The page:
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Wednesday, 23 January, 2002, 00:32 GMT
Bush backs rallying anti-abortionists
US Supreme Court
The Supreme Court has the power to overturn the law allowing abortion
US President George W Bush has lent his voice to anti-abortionists in America rallying on the 29th anniversary of the Supreme Court ruling allowing abortion.


Unborn children should we welcomed in life and protected in law

President Bush
President Bush, who is strongly opposed to abortion but has promised not to overturn the 1973 Roe V Wade ruling during his administration, described the march in Washington as "inspired".

"This march is an example of inspired commitment and deep human compassion," President Bush said in a telephone call from Virginia that was broadcast to the activists.

He said supporters of the right to abortion should be treated with "respect and humility" but vowed to continue to speak out "on behalf of the most vulnerable members of society".

Landmark ruling

The nine-person Supreme Court ruled in 1973 that a woman's right to terminate her pregnancy was protected by the right to liberty enshrined in the 14th amendment of the US constitution.

Douglas Johnson, legislative director, National Right to Life Committee
Douglas Johnson, pro-life activist, says anti-abortionists will vote tactically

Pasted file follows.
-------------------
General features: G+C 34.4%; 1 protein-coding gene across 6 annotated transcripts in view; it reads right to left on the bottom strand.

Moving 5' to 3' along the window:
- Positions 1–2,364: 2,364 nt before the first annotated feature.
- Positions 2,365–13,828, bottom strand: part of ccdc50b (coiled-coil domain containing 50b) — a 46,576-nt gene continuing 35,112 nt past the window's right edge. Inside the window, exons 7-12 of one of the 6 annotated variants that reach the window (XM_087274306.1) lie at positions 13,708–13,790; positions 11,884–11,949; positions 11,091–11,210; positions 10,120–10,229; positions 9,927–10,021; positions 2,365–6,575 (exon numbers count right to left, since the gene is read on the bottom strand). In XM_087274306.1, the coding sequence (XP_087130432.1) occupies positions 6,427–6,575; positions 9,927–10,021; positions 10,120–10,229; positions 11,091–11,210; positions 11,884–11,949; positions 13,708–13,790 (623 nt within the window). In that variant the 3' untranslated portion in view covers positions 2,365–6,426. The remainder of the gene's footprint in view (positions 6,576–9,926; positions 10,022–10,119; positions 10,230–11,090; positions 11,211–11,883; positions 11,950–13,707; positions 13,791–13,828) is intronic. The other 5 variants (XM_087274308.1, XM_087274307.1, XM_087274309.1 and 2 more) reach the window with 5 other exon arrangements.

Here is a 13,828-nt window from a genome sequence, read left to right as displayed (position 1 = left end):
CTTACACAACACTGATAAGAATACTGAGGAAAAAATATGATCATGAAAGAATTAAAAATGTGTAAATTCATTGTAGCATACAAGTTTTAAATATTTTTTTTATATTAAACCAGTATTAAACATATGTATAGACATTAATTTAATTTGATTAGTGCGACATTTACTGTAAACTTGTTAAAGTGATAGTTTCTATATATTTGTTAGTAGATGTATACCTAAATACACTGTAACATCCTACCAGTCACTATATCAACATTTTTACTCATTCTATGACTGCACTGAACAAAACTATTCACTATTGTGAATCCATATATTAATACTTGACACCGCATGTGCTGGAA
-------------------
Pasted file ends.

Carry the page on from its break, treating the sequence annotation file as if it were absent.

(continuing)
But the court can reverse earlier decisions and supporters of abortion fear that this could happen to Roe v Wade if the balance of the court - currently 5-4 in support of the ruling - changes under Bush's administration.

President Bush's message was greeted with thunderous applause by the thousands of anti-abortionists who attended the rally.

The president reiterated his backing for bans on public funding for termination and late-term abortions.

He also said he supported teenage abstinence and laws under which parents of teenagers seeking abortions are notified.

Rally of thousands

Many marchers viewed Mr Bush as a patron, with one huge sign reading, "Michigan Loves Our Pro-Life President."

Another placard linked the activities of Planned Parenthood Federation of America which offers family planning services, with terrorism or an act of war.

"Empire of Japan, 2,403 killed at Pearl Harbor; al-Qaeda-Taleban, 2,937 killed Sept. 11; Planned Parenthood, 1st trimester aborted human embryos, 3,600 killed every day," the sign read.

A few streets away, abortion rights supporters held a rival protest, slamming the Bush administration's record on the issue, which has included the appointment of John Ashcroft, a long-term opponent of abortion, as attorney-general.

"The political deck is stacked against the women of the country," said Gloria Feldt, president of Planned Parenthood.

Rights advocates are concerned that the Congressional mid-term elections could have repercussions that could jeopardise Roe v Wade.

The results could alter the narrow Democratic majority in the Senate - which has to confirm any Supreme Court nomination made by President Bush.

See also:

22 Jan 98 | US abortion rights
Abortion controversy continues to rage in the US
03 Feb 99 | US abortion rights
The politics of abortion
29 Aug 00 | Health
'Abortion causes foetal pain'
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